Otherwise I'd simply feed in the room with the litter box. It isn't a big deal to the cats if there's even a small distance between the two. When cats are boarded they are regularly in a small space and have litter near their food and water. If it is utility room sized then it will be plenty large for them to access food on one side, litter on the other, and would solve the whole problem.

Karlin
7th October 2007, 08:48 PM
Here's a similar site to the one I was thinking of -- actually, it is a better box that the one I saw before! This would be easy for a carpenter to make:

http://www.lovethatcat.com/cat-furniture-chest.html

I definitely want to make up one of these!

Debby with a Y
7th October 2007, 09:44 PM
You live in Florida, right?


yes


Feed the dog outside.

No


As for the cats, do you have an extra bedroom that you could leave the dishes on the bed?

I have only one extra bedroom and I specifically keep it pet free.

But, :) I was thinking this over in the hours between originally posting the question and here's what I'm thinking. What do y'all think?

Barkley does not have an x-pen and I don't want to get one for him because the cats could get into it, and if he didn't like that, he could not escape them. I already have a metal water dish attached within Barkley's Lifestages crate, I could get another for food. I could monitor what he ate in there, and keep the cats away from him. I've got the full-size crate pad in there and it's hard to get in and out under his crate divider but I could always just put a towel over the section he is in, right? And I'd be happy to get the Giant Schnauzer crate out of the house...it is almost big enough to park my Miata in! :D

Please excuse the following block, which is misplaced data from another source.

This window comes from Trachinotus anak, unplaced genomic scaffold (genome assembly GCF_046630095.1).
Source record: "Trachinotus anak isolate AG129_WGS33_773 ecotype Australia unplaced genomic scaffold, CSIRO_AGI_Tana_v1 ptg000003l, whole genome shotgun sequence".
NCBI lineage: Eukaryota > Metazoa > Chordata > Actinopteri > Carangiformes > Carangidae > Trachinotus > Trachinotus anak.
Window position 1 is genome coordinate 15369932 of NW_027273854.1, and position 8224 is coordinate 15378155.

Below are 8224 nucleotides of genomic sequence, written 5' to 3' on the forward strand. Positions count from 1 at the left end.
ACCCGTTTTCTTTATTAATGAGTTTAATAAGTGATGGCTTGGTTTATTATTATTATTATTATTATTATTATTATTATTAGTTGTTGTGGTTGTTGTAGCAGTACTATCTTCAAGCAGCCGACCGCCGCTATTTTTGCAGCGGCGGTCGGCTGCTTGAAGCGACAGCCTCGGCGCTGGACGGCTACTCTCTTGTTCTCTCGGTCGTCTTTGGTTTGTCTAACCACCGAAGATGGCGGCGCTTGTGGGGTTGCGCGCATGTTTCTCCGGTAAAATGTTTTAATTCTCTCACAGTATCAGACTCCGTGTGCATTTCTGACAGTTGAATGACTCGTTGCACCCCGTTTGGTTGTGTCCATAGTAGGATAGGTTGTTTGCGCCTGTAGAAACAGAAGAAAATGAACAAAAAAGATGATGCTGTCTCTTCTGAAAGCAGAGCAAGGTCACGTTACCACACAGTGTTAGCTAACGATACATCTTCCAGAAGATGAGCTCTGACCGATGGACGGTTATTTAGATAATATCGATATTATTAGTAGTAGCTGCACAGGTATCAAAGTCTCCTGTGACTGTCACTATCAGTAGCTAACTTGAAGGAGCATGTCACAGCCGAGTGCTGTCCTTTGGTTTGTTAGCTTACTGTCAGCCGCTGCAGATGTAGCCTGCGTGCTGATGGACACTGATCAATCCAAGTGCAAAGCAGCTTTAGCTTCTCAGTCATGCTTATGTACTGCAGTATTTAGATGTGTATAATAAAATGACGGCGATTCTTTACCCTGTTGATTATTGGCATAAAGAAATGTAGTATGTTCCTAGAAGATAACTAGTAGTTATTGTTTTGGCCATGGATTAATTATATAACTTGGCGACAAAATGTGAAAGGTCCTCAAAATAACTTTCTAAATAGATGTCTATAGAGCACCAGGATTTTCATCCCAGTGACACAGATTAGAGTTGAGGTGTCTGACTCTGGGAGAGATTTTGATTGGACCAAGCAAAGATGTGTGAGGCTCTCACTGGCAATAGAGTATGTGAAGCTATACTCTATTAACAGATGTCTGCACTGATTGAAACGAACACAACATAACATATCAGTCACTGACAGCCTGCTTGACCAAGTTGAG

I had another idea, Barkley is crated in a travel crate next to my bed at night, and we sleep with the bedroom door closed...I could allow the cats to free feed during that time. Certainly they can fill their bellies during that time. I can also put their food down during Barkley's feeding times.

Does this make any sense? :confused: :xfngr:

Debby with a Y
7th October 2007, 09:48 PM
Here's a similar site to the one I was thinking of -- actually, it is a better box that the one I saw before! This would be easy for a carpenter to make:

http://www.lovethatcat.com/cat-furniture-chest.html

I definitely want to make up one of these!

That is really cool!!!

Debby with a Y
7th October 2007, 09:54 PM
getting him a proper crate for his size should also help and really it is a big benefit for you to crate train him anyway. Note that you need to crate train him before you start sticking him in crates for his meals -- he will cry because he isn't trained to be comfortable yet in a crate. :thmbsup: There's info on crate training in the Library section.